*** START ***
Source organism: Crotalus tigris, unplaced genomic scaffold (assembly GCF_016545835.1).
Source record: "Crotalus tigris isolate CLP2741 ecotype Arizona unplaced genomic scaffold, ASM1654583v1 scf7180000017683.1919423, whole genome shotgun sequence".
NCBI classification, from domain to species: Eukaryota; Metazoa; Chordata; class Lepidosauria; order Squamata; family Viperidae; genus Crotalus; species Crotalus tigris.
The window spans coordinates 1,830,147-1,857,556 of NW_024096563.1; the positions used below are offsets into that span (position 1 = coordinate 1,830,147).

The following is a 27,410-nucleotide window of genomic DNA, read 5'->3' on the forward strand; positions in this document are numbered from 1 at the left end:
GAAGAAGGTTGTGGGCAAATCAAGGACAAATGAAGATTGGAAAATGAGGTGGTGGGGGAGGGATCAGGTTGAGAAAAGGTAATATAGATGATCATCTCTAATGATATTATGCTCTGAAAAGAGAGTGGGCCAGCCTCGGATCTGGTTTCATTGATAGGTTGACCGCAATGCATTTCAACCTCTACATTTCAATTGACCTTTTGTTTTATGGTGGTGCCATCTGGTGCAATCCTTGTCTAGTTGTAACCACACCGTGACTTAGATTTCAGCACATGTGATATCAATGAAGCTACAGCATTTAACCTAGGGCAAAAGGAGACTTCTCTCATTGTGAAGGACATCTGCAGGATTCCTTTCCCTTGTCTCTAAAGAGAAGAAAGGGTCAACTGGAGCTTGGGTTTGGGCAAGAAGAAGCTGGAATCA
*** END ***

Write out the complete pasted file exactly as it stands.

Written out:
Source organism: Crotalus tigris, unplaced genomic scaffold (assembly GCF_016545835.1).
Source record: "Crotalus tigris isolate CLP2741 ecotype Arizona unplaced genomic scaffold, ASM1654583v1 scf7180000017683.1919423, whole genome shotgun sequence".
NCBI classification, from domain to species: Eukaryota; Metazoa; Chordata; class Lepidosauria; order Squamata; family Viperidae; genus Crotalus; species Crotalus tigris.
The window spans coordinates 1,830,147-1,857,556 of NW_024096563.1; the positions used below are offsets into that span (position 1 = coordinate 1,830,147).

The following is a 27,410-nucleotide window of genomic DNA, read 5'->3' on the forward strand; positions in this document are numbered from 1 at the left end:
GAAGAAGGTTGTGGGCAAATCAAGGACAAATGAAGATTGGAAAATGAGGTGGTGGGGGAGGGATCAGGTTGAGAAAAGGTAATATAGATGATCATCTCTAATGATATTATGCTCTGAAAAGAGAGTGGGCCAGCCTCGGATCTGGTTTCATTGATAGGTTGACCGCAATGCATTTCAACCTCTACATTTCAATTGACCTTTTGTTTTATGGTGGTGCCATCTGGTGCAATCCTTGTCTAGTTGTAACCACACCGTGACTTAGATTTCAGCACATGTGATATCAATGAAGCTACAGCATTTAACCTAGGGCAAAAGGAGACTTCTCTCATTGTGAAGGACATCTGCAGGATTCCTTTCCCTTGTCTCTAAAGAGAAGAAAGGGTCAACTGGAGCTTGGGTTTGGGCAAGAAGAAGCTGGAATCA